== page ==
Gu Kailai
Gu Kailai, a Chinese lawyer and businesswoman, was sentenced to death for the murder of Neil Heywood in August this year (Reuters)

China is planning to implement a new organ donor programme as its current system of harvesting organs from death row prisoners is not sustainable or ethical.

At present, the country is reliant on organs from executed prisoners, a practice that has been widely criticised by the international community.

Haibo Wang, the director of the China Organ Transplant Response System Research Centre of the Ministry of Health, was interviewed about the proposed changes for the World Heath Organisation's Bulletin magazine.

He said: "While we cannot deny the executed prisoner's right to donate organs, an organ transplantation system relying on death-row prisoners' organs is not ethical or sustainable.

"Now there is consensus among China's transplant community that the new system will relinquish the reliance on organs from executed convicts. The implementation of the new national system will start early next year at the latest.

"This will also mark the start of phasing out the old practice. Although it took decades to establish a sophisticated national organ donation system in western countries, I am optimistic that China can leapfrog to success in a relatively short period of time given the combination of governmental support and international experience."

In 2010, Amnesty International released statistics regarding death sentences in executions. It said that thousands of executions are believed to take place in China, but that official figures are considered to be state secrets.

"Amnesty International challenges the Chinese authorities to publish figures for the number of people sentenced to death and executed each year to confirm their claims that there has been a reduction in the use of the death penalty in the country."

The human rights group said China executed more people in 2010 than the rest of the world put together.

For the past two years, the Red Cross Society of China has piloted an organ donation system in 16 regions. This will be rolled out across the country next year.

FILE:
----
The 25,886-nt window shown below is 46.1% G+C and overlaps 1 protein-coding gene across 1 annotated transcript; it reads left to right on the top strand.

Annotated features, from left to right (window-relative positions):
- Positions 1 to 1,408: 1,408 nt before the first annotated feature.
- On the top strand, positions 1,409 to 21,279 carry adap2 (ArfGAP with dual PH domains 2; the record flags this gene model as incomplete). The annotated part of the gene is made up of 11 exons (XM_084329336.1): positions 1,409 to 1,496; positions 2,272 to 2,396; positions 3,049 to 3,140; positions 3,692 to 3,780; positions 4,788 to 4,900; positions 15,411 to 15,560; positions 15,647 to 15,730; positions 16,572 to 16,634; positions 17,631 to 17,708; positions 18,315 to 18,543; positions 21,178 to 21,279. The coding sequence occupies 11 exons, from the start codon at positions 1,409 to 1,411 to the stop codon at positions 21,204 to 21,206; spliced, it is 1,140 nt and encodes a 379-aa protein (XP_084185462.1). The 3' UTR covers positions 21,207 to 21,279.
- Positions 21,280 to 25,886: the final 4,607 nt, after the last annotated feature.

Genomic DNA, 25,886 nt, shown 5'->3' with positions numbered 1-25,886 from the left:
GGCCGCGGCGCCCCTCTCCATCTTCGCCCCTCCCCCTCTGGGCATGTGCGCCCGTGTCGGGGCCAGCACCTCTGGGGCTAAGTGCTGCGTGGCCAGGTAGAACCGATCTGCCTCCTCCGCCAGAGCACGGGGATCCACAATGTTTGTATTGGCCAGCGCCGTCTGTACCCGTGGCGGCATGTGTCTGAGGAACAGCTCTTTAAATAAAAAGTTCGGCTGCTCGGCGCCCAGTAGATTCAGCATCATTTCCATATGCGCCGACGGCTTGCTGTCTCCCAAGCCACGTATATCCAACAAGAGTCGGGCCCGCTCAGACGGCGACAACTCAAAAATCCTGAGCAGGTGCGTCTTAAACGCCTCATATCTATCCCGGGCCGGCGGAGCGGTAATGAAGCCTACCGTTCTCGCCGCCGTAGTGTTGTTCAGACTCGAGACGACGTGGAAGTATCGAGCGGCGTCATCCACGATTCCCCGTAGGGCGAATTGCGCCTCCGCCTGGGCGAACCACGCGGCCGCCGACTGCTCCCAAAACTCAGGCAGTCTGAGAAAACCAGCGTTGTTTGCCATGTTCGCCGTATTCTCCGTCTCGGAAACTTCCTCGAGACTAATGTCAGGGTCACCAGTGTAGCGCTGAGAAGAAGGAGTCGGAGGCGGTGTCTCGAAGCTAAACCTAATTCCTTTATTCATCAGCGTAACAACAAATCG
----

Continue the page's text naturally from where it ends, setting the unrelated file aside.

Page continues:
Another problem relating to organ transplants in China is the illegal international trade that takes place.

Earlier this year, the WHO said the lack of established rules in relation to organ transplantation meant foreigners could visit China and buy organs. It said that half of the 900 kidney and liver transplants performed at one centre in China in 2004 were done on non-Chinese citizens.

China's Health Ministry is now looking to design a system where organs will be allocated fairly and efficiently to people who need them.

According to the Xinhua News Agency, Vice Minister of Health Huang Jiefu said China will abolish the practice of using organs from executed prisoners within five years.

Wang said there are a number of problems that will need to be addressed before the programme is in place, including new legislation that determines 'brain death'.

He also said measures to ensure that transplant professionals are not the main drivers of death determination will need to be established, as this could "present a conflict of interest and raise public concern".

Wang said the new system would be an "opt in" one rather than "opt out", as everyone within the donation process must feel comfortable with it.